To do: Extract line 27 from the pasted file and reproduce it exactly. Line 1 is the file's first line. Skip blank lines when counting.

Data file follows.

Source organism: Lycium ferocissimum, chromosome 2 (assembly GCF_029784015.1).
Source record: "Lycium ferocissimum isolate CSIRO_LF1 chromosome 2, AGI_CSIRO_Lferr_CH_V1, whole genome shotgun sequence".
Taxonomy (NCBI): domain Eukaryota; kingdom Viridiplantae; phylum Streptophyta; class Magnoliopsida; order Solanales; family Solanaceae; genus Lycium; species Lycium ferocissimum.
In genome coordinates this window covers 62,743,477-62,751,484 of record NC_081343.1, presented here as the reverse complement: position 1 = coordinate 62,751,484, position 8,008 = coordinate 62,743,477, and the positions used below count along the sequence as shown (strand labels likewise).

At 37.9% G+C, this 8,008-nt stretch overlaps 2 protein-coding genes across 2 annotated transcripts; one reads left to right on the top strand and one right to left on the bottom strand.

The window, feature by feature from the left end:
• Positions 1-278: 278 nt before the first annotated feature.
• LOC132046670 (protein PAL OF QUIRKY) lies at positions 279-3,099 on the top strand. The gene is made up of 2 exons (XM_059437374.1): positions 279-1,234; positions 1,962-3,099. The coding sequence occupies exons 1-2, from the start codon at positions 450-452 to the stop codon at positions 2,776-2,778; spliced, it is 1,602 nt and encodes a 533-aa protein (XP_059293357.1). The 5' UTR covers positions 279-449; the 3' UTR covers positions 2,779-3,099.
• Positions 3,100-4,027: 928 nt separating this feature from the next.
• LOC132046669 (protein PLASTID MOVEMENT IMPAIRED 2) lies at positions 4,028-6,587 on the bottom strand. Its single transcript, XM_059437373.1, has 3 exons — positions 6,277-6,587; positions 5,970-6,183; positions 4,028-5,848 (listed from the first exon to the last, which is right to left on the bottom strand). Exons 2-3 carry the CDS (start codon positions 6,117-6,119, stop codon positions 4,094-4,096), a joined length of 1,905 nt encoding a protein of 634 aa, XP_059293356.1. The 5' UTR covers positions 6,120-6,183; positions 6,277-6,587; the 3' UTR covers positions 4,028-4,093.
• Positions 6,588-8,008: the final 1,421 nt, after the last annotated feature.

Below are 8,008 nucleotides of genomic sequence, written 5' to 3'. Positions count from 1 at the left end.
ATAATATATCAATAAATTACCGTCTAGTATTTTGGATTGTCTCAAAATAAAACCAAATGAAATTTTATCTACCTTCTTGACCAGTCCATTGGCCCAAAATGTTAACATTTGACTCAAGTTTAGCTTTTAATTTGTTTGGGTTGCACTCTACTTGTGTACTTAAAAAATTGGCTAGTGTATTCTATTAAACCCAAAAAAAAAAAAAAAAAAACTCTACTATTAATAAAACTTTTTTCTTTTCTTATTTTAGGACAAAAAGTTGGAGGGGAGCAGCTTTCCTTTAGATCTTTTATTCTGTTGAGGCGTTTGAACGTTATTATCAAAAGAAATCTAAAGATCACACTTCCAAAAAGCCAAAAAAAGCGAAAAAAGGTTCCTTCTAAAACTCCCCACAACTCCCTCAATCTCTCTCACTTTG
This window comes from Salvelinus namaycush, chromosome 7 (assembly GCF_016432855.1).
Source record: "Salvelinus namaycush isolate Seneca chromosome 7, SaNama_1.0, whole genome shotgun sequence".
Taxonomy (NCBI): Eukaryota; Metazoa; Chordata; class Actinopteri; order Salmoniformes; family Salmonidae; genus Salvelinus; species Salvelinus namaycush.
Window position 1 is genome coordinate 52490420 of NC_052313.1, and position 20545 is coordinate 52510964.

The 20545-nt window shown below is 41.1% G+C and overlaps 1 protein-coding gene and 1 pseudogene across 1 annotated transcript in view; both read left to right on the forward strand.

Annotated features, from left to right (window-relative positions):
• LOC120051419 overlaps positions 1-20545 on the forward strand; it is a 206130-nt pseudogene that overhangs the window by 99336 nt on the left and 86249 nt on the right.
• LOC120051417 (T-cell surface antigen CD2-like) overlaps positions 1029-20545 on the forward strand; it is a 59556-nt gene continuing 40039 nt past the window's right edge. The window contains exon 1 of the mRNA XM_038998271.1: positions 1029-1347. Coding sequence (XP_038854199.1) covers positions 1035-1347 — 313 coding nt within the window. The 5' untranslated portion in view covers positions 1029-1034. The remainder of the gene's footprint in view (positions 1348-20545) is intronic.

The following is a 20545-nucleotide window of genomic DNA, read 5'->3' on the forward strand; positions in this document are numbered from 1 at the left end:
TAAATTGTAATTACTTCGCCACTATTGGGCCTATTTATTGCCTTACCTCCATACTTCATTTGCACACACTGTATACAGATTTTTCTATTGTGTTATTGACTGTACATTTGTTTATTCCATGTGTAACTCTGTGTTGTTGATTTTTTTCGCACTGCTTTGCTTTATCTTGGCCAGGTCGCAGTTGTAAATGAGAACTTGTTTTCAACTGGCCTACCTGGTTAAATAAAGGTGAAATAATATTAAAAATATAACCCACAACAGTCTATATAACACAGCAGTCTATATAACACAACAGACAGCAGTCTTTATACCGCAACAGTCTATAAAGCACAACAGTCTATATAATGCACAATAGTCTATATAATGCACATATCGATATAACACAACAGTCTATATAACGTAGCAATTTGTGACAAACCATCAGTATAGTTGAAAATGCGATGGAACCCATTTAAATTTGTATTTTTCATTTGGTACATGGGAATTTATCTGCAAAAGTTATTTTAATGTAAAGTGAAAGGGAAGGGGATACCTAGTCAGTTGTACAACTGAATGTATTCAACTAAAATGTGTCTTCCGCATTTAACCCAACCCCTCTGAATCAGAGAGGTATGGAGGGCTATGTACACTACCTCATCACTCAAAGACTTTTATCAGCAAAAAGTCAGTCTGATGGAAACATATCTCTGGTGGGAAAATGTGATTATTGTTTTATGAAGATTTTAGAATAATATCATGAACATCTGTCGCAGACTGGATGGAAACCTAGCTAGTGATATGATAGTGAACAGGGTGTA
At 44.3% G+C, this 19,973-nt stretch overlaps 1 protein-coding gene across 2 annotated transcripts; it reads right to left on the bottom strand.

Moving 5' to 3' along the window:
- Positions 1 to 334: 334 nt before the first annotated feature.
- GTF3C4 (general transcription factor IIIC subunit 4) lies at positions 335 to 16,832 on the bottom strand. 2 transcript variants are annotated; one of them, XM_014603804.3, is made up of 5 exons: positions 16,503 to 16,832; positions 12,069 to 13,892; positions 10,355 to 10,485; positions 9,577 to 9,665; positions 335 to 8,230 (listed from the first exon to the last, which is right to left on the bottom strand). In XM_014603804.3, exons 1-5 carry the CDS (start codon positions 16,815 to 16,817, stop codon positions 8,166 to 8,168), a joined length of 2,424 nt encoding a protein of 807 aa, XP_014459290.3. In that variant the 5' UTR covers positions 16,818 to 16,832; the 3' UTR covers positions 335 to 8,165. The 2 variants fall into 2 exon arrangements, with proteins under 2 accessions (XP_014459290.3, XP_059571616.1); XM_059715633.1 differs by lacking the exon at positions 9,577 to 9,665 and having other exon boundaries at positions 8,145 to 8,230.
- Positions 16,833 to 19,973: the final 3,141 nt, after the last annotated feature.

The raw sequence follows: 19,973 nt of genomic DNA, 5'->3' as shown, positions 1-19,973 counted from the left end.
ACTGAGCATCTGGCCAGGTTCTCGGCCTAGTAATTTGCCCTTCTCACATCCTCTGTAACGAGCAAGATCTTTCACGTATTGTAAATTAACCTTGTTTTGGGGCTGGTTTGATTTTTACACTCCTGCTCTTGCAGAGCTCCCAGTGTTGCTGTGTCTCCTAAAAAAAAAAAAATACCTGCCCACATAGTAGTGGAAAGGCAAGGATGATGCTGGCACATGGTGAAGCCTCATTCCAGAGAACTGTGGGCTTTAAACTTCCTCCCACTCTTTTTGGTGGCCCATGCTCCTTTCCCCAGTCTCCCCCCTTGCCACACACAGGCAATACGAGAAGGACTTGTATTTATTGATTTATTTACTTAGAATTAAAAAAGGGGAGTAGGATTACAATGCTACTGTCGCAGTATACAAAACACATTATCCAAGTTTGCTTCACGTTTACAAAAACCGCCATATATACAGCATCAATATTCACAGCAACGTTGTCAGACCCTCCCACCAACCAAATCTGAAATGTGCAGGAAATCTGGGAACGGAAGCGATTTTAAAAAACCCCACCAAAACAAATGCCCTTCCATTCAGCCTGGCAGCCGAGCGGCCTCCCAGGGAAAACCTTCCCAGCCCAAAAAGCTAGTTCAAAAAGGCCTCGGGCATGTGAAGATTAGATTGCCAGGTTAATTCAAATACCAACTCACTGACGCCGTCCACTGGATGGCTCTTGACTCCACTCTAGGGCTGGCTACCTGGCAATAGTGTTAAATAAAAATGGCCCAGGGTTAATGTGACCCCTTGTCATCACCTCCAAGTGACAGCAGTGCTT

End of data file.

- GTF3C4 (general transcription factor IIIC subunit 4) lies at positions 335 to 16,832 on the bottom strand. 2 transcript variants are annotated; one of them, XM_014603804.3, is made up of 5 exons: positions 16,503 to 16,832; positions 12,069 to 13,892; positions 10,355 to 10,485; positions 9,577 to 9,665; positions 335 to 8,230 (listed from the first exon to the last, which is right to left on the bottom strand). In XM_014603804.3, exons 1-5 carry the CDS (start codon positions 16,815 to 16,817, stop codon positions 8,166 to 8,168), a joined length of 2,424 nt encoding a protein of 807 aa, XP_014459290.3. In that variant the 5' UTR covers positions 16,818 to 16,832; the 3' UTR covers positions 335 to 8,165. The 2 variants fall into 2 exon arrangements, with proteins under 2 accessions (XP_014459290.3, XP_059571616.1); XM_059715633.1 differs by lacking the exon at positions 9,577 to 9,665 and having other exon boundaries at positions 8,145 to 8,230.